How to reduce window condensation and keep the warmth in your home this winter

Now the winter months are upon us our thoughts turn to making our homes cosy, energy efficient and draught free.

Draught-proofing and ventilation

Draught-proofing your home is one of the cheapest and most effective ways to save energy and money. There should be some controlled ventilation to help reduce condensation and damp, letting fresh air in when required. Sealing off any unwanted gaps that let the warm air out and the cold air in will help you use less energy to heat your home.

Your home does need some form of ventilation – Westcoast composite windows can be fitted with Trickle Vents which let fresh air trickle in when needed. Other forms of ventilation that shouldn’t be blocked or sealed include extractor fans in kitchens, bathrooms and utility rooms, under-floor grilles or air bricks and wall vents.

Window and doors can be draught-proofed with self-adhesive foam strips or metal or plastic stripes with brushes or wipers. Although these are cost-effective and a ‘quick fix’ they are not as effective as fitting energy efficient windows and doors…

 

Energy efficient composite windows

Energy efficient glazing reduces heat loss through windows, resulting in fewer cold spots and draughts in your home. Energy efficient windows such as Westcoast true bonded Swedish composite windows can help reduce your energy bills, whether it’s double or triple-glazing. Effective glazing can also help insulate your home against external noise – particularly important if you live close to a busy road, railway or flight path.

Westcoast Windows’ energy efficient windows are a unique composite system consisting of an outer part of powder-coated aluminium, which is resistant to harsh weather conditions, bonded to an inner part of wood for a warmer, authentic feel indoors. The timber element acts as a thermal break, enabling the frame to offer very high levels of insulation. All window seals are housed into grooves within the sash, creating exceptional air and weather prevention.

Energy efficient glazing also reduces the build-up of condensation on your windows in the winter…

 

How to reduce condensation with composite windows

Condensation can be a huge problem during the colder months, when the warm air inside your house condenses on the cold windows. In some cases it can damage your windows, rotting wood and erode the surrounding plaster. It’s even more annoying when it’s between the glazing panels, where you can’t access it, indicating a broken seal.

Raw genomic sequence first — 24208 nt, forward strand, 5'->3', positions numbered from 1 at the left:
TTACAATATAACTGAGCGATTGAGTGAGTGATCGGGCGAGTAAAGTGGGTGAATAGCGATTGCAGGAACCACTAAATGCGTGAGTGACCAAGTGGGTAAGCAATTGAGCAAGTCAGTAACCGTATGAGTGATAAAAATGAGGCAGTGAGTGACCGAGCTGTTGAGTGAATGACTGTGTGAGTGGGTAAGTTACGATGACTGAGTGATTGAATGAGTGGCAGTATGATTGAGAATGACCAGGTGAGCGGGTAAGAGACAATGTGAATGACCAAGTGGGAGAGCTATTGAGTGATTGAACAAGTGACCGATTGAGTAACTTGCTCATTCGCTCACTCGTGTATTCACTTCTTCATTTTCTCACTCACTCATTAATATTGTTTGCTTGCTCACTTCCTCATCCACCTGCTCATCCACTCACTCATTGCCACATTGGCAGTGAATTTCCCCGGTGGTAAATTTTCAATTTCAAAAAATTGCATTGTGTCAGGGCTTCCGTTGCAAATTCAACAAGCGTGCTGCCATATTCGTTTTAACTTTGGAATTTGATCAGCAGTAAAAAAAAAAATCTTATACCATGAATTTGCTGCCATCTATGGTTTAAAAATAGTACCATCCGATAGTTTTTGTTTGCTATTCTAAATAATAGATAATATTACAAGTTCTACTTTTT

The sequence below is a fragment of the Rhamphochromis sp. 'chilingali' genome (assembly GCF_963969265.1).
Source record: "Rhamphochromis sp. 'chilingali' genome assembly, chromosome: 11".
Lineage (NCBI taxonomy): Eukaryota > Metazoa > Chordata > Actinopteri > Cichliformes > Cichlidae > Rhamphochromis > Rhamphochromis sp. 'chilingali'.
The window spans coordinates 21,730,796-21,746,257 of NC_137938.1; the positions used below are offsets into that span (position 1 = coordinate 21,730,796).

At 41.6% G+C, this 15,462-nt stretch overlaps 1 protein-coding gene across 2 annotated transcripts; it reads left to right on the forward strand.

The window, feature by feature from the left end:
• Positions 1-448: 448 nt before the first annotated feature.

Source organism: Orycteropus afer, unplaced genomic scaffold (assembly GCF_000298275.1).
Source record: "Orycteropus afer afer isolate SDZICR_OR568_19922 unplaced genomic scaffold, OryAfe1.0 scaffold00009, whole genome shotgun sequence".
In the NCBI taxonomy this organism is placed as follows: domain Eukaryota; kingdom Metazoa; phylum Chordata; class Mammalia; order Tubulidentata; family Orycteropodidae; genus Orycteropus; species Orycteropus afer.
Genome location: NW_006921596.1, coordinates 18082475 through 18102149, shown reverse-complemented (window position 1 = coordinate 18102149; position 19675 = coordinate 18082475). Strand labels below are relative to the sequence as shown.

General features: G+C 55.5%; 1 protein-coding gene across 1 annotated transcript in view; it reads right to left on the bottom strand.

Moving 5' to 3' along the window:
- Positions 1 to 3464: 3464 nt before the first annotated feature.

Moisture, and therefore condensation, can be reduced in your home by using a dehumidifier and increasing ventilation in concentrated warm air areas such as the kitchen, bathroom and utility room. You may even be tempted to open your windows – not such a great solution for energy efficiency! The ideal solution is to raise the temperature of your windows, which can be achieved with curtains or more effectively by installing energy efficient windows.

Our factory assembled double or triple glazed sealed units incorporate the latest ‘warm edge’ technology, insulated super spacers and argon gas filling as standard, achieving the ideal energy efficient solution, reducing the chance of condensation and creating a warm feel in your home.

Westcoast composite windows also feature extrusions in the aluminium frame, allowing the window to be fully drained and ventilated, preventing harmful moisture and rot from damaging the timber.

 

Find out more information about saving energy in your home on the Energy Saving Trust website

For further information about Westcoast Windows energy saving composite windows visit our About Us page or view our three styles available on the Windows & Doors page.

Contact our UK team to discuss your project and how our energy efficient windows can save you money and keep your home warm this winter.

Email: info@westcoastwindows.com or call 01359 241944.

How to reduce window condensation and keep the warmth in your home this winter
How to reduce window condensation and keep the warmth in your home this winter
How to reduce window condensation and keep the warmth in your home this winter